@Vineet Reynolds That's helpful. Just wondering if a shared variable is not declared as volatile, does a reader thread ever try to update its local copy of that variable from memory? – Abidi May 30 '11 at 22:23
@Abidi, it would depend heavily on the optimizations performed by the compiler (JIT). The synchronization with main memory happens only when necessary - when a monitor is entered or exited. If I have to reword this, reads and writes of variables maybe reordered in a manner different from program order; volatile ensures that reads and writes happen in the order depicted in source, and that the JVM is prevented from using local caches to operate on these variables. – Vineet Reynolds May 30 '11 at 22:50
@Abidi, the JLS states this "Writes to and reads of references are always atomic, regardless of whether they are implemented as 32 or 64 bit values." in chapter 17.7. You ought to be looking at the JVM opcodes generated by the compiler if you want to determine what is going on. – Vineet Reynolds Jun 5 '11 at 18:05

volatile variable only ensures visibility . It does not ensure atomicity. I guess, that is how the statement should be interpreted.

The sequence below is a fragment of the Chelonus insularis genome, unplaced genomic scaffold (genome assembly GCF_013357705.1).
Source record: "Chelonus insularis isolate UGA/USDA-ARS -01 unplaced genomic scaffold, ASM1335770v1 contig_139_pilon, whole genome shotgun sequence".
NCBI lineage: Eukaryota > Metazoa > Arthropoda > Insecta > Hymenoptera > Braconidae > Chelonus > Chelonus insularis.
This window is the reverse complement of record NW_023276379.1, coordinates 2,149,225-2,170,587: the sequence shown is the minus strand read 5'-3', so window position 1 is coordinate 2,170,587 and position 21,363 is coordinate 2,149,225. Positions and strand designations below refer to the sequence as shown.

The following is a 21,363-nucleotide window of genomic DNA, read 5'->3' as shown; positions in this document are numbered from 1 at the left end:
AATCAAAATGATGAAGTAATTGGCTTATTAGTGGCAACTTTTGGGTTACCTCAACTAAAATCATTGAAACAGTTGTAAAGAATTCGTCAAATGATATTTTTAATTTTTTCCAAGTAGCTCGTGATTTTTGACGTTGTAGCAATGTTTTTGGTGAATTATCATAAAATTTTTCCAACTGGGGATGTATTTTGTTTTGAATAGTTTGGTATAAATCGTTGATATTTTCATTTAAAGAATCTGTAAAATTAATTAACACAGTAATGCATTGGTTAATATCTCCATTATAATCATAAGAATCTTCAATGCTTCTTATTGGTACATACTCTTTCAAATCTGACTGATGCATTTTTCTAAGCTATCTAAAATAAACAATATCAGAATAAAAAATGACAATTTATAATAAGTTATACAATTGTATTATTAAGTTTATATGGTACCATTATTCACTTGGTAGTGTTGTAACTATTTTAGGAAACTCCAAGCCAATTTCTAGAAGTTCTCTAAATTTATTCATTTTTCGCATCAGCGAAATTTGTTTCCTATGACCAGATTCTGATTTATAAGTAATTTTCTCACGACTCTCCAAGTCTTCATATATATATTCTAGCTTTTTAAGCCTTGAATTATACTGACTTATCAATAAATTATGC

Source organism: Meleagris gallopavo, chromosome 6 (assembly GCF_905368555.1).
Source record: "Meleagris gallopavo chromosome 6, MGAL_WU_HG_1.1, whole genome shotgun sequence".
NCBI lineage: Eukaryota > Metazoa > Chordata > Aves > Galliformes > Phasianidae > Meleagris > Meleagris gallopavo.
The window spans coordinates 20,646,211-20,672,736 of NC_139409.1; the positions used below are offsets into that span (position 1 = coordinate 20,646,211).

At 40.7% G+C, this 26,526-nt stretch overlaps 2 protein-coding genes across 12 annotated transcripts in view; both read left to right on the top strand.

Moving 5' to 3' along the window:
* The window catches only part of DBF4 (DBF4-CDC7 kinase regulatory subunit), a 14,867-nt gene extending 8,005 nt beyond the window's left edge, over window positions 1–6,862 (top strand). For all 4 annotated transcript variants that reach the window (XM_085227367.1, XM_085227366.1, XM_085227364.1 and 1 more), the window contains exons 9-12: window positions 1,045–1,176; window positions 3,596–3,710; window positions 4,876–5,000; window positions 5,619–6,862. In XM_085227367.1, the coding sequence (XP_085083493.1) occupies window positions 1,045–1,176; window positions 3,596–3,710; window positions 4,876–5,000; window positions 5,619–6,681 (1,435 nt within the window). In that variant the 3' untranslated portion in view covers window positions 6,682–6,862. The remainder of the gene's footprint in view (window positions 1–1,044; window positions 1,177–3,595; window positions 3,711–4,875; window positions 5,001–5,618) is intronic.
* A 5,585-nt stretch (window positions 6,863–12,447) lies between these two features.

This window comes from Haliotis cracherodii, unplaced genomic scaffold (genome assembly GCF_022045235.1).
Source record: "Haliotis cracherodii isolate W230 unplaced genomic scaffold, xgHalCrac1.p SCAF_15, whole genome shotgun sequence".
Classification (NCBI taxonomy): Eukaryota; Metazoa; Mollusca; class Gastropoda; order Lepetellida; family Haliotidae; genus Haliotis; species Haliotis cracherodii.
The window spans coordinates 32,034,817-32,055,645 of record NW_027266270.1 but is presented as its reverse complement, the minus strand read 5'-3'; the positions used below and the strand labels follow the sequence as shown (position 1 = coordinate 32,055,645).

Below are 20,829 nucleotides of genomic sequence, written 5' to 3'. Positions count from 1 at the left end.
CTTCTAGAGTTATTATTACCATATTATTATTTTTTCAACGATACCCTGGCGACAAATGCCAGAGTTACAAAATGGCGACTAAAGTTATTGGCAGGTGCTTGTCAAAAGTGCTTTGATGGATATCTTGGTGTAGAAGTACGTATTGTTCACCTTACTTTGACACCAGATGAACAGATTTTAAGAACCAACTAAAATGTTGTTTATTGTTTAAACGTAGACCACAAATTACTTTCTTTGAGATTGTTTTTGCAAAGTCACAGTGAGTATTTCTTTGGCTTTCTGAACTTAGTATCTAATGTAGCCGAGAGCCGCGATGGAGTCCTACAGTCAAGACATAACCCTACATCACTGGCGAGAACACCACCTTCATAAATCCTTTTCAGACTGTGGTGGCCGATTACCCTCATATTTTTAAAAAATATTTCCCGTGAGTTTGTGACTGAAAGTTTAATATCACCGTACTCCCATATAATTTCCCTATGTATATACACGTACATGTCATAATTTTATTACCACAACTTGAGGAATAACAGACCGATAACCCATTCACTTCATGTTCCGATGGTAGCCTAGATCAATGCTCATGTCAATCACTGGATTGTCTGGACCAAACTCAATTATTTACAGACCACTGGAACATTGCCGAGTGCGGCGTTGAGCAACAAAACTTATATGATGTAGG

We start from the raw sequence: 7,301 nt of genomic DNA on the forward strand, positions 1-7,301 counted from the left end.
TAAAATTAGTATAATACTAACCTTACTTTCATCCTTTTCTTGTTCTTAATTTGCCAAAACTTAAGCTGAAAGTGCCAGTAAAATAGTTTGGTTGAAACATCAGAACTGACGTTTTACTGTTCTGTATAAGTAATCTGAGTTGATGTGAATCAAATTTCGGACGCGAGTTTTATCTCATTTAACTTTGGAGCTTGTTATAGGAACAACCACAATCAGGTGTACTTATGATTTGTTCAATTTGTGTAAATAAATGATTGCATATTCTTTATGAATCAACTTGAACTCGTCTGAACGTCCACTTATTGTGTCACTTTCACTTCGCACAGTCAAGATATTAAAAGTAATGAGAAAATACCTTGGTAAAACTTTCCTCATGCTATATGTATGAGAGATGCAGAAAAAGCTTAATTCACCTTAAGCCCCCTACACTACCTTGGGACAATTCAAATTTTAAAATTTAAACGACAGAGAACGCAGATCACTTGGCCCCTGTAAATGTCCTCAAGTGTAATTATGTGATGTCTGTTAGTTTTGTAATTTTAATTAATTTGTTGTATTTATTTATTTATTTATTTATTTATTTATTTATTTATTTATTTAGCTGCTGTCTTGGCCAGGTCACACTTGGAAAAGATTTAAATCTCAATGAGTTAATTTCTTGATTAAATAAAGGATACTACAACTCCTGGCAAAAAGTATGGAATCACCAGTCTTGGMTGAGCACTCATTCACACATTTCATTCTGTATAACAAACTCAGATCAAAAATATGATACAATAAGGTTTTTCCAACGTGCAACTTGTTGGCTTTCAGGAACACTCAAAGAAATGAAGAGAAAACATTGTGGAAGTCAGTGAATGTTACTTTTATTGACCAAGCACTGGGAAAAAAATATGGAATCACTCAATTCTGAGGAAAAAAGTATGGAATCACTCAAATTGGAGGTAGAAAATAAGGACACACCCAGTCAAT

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I think you're taking the quote out of context.

Of course ++ and -- can be applied to volatile variables. They just won't be atomic.

And since volatile often implies that they must be handled in an atomic manner, this is counter to the goal.

The problem with ++ and -- is that they might feel like they are atomic, when indeed they are not.

Doing a = a + 1 makes it (somewhat) explicit that it is not an atomic operation, but one might (wrongly) think that a++ is atomic.

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According to my understanding it says boolean volatile flag = false would work fine. Does it mean flag = false is atomic? – Abidi May 30 '11 at 11:57
@Abidi: yes, simple assignment to a volatile variable is always atomic (the same is true for non-volatile primitive variables, except for double and long, btw). – Joachim Sauer May 30 '11 at 12:03

Volatile does not garanty atomicity in an opeartion that involves multiple steps.

Look at it this way it I am reading a value and that is all am doing, the read operation is an atomic operation. It is a single step and hence the use of volatile here will be fine. If however I am reading that value and changing that value before writing back, that is a multistep operation and for this volatile does not manage the atomicity.

The increment and decrement opeartions are multi-stepped and hence the use of the volatile modifier is not sufficient.

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Nope -- you use "volatile" to indicate that the variable can be changed by an external entity. This would typically be some JNI C code, or, a special register linked to some hardware such as a thermometer. Java cannot guarantee that all JVMs on all architectures can will be capable of incrementing these values in a single machine cycle. So it doesnt let you do it anywhere.